Bruised but encouraged

In the previous entry I mentioned Raymond Tallis’ book ‘Aping Mankind’; I’ve finished it and it’s hugely relevant but when I tried to summarise some of the ideas in it to a colleague, the expression on their face suggested that I hadn’t done a good job. So this is my second attempt…

In his book Tallis is taking a stand against the misuse of neuroscientific studies and evolutionary approaches to explain human behaviour. Tallis is an atheistic humanist and grounds his critique in both empirical research and quite profound philosophy. He acknowledges the value of neuroimaging (when done well) and recognises the central importance of the brain in understanding human behaviour but wants to counter some dominant threads in current science-policy discourses.

On a methodological level, he points out that many recent studies are deeply flawed. He points out how fMRI doesn’t have the spatial or temporal resolution to provide the information that is claimed of it. Measuring bloodflow in regions of the brain is too coarse a measure to indicate the firing of small groups of neurons because (a) they fire faster than bloodflow rates can change and (b) the amount of energy needed for them to fire won’t necessitate increased blood flow. Moreover the simple experimental paradigms reduce human behaviour to simple stimulus-response mechanisms and overlook the complex context of human decision making.

On a much deeper level, his criticism is that a materialist account of human functioning is incapable of accounting for human intentionality and self-awareness, keys aspects of our experience of self-hood. As he points out, if you look closely at neural functioning in a strictly materialist manner then there is no place for consciousness. It is just material processes. He goes on to deconstruct materialist accounts of consciousness showing how they either smuggle the concept in so as to avoid dealing with this problem or move towards panpsychism (i.e. that there is consciousness in everything), neither of which (he argues) are valid or helpful.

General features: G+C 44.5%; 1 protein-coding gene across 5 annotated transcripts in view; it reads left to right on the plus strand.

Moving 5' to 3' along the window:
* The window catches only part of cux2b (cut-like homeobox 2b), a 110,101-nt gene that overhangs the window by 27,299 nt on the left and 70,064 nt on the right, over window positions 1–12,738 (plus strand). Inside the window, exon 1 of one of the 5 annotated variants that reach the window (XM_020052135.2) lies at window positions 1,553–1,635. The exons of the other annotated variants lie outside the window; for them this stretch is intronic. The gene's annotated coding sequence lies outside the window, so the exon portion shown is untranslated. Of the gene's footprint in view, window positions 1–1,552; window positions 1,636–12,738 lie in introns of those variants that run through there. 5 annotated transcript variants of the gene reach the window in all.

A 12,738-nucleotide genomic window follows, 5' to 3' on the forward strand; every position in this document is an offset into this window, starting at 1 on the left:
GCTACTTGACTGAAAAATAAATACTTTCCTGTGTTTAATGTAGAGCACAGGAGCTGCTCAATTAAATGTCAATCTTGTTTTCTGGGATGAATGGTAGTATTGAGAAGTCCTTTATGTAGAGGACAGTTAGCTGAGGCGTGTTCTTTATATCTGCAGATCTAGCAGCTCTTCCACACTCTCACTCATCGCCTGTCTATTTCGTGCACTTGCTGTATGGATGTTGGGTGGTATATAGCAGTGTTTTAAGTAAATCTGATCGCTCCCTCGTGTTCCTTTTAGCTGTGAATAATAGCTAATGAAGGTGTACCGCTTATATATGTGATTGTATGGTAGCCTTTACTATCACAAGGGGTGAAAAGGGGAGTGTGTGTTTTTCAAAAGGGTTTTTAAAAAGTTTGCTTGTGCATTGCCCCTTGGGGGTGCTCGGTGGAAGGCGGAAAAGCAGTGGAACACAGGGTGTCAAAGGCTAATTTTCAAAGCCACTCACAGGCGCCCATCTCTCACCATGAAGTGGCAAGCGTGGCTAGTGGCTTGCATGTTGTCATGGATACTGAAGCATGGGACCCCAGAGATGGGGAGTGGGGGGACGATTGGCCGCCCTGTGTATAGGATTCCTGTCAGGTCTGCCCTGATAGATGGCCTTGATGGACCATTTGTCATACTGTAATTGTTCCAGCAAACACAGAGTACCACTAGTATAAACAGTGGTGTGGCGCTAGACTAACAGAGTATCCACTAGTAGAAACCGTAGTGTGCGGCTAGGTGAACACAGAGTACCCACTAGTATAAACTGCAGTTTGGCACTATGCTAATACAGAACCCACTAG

I’d heard the discussion between Tallis and Matthew Taylor at the RSA, so I knew this was where he was heading and was quite scared of reading the book because I find the neuroscience stuff so darn fascinating. What do I do now? Partly the answer lies in more careful reading and thinking. I need to be more mindful that neural activity is (as many studies point out) only a correlate for cognition not a sufficient explanation (another point from Tallis). I also need to look for when researchers or philosophers move too far from the experimental paradigm to make unwarranted extrapolations, which is probably the direction I’m headed in. And this is where the problem for me lies – what I really want is a easy, tick-chart that enables me to discern good studies from bad ones and I don’t think there is one.

On the brighter side, Tallis moves on from his critique to begin to sketch out elements of human consciousness.

For Tallis, the brain still needs a central role. He was a Professor of Geriatric Medicine and acknowledges the role that the brain plays but he also insists that it is not enough. He point to the significance of the fact that we live within a community of knowledge. He points to the importance of embodiment (which is encouraging for me). (One of his earlier books is an argument for the role of the human hand, with it’s opposable thumb in the origins of human consciousness.) But even though embodiment takes us further it still has a materialist account at it’s centre and this (for Tallis) remains problematic. In the end, he comes to the point that we cannot fully account for human consciousness. Tallis rejects all religious accounts or ideas of the soul. Tallis makes an analogy with Max Planck’s observations on black body radiation which prompted a revolution in Physics – he feels that consciousness is a problem that could revolutionise our account of what makes us human if only we treat it honestly.

So… The book proved pretty much as bruising as I thought it might. But its also encouraging: I’ve been moving towards the idea that treating people as physically embodied and culturally embedded needs to be central to any account of object reminiscence and Tallis provides an intellectual foundation to that intuition.

However, intuitions are insufficient – I need mechanisms.


About Bruce Davenport

Research associate at Newcastle University. Previously a museum educator and researcher.
This entry was posted in Cognition, identity. Bookmark the permalink.

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